It feels like the training wheels have come off this year and we’re pedaling pretty well without too much wobbling or crashing academically. (Organizationally is another thing altogether!) Well, some days are like that. Other days, I feel like we’ve lost the power to steer or stop, and we’re just careening ahead without a clear picture of exactly where we’re headed. And other days it seems like we’re moving along so quickly, accomplishing the nuts-and-bolts stuff, that we’re missing out on all the lovely scenery. All of this is really due to Lulu’s passion for reading. She all but finished Ordinary Parent’s Guide to Teaching Reading this summer, and so this year (her second grade year officially), instead of having any official reading curriculum, I’m just having her do lots and lots of practice. Well, she’s doing lots and lots of practice, whether I make her or not.
Most days she does read aloud one passage to me (after hearing me read it aloud), and I will have her re-read it a couple of times, working on slowing down, pronouncing words clearly, voice inflection, etc. I started out this year with the idea that I would have her read assigned novels, and she has, but in between she usually polishes off several books of her own choosing. Many times these are comfort reads, novels she’s read before or from series that she particularly enjoys. For her assigned reading, I intended for her to read a chapter or so a day during school time until she finished the book. This worked until she got very interested in the story and she carried it over into her free time.
I think her first assigned book for this school year (I lose track, even when I try to take great notes) was The Rise and Fall of Mount Majestic by Jennifer Trafton. I loved it, and although I think it might be best enjoyed by a child a little older than Lulu, I wanted to break her out of her little historical fiction rut and expose her to other genres. She read it quickly and really liked it, although she usually won’t admit how much if it’s a book I’ve recommended or assigned. I knew I wanted to engage in a conversation with her about the book, and I really thought I’d just have her do a narration. However, I saw this really interesting book report notebooking page over at The Notebooking Fairy and just printed some of them out on a whim. When I asked Lulu whether she wanted to just give me a narration or complete the notebooking page, of course she went with the page.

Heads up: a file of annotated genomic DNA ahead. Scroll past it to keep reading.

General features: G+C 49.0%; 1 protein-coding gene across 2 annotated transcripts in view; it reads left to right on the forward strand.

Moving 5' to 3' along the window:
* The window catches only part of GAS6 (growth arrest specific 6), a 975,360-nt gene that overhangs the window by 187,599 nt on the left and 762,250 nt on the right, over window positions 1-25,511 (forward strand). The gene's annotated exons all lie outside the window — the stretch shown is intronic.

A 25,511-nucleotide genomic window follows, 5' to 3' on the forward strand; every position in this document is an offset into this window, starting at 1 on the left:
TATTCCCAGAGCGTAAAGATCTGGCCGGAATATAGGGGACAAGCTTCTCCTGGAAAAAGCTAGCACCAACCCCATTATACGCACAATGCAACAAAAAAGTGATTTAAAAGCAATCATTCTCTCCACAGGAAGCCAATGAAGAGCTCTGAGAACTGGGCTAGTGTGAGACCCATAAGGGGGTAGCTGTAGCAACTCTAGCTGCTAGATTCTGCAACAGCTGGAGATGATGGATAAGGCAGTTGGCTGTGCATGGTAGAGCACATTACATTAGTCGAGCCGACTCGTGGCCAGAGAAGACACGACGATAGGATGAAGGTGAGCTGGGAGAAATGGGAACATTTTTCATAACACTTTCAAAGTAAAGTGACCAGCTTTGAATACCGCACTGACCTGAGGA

She and I worked on this page together. I explained to her the meanings of the words she was unfamiliar with (setting, plot, etc.), and she gave me her answers. Obviously, sometimes she did the writing and sometimes I did.
The plot and the opinion parts took the most discussion, of course, and I tried to ask leading questions to get to some definitive answers. For example, after she agreed that Persimmony is brave in the story, I encouraged her to give illustrative examples of Persimmony’s bravery. I was pretty happy with what she came up with (with my help) for the plot of Mount Majestic. She was very pleased with herself in doing this page, and I had to insist that we not tackle the theme. We’re working through the second volume of Writing with Ease now, too, and the whole process of picking out the most important thing that happens in a story is what we’re working on now. It’s tough but so important.
Yesterday I had her narrate Kildee House, a 1950 Newbery honor book by Rutherford Montgomery, her latest assigned book. (She actually balked at reading this, but I told her that she had to read the first fifty pages before she could reject it. Of course, she couldn’t reject it fifty pages in! My little scheme worked!) She wanted to use the notebooking page and we tried to do it that way, but she was pretty frustrated by it. I ended up just taking a narration. This is her narration, with lots of prompting, leading, and discussion: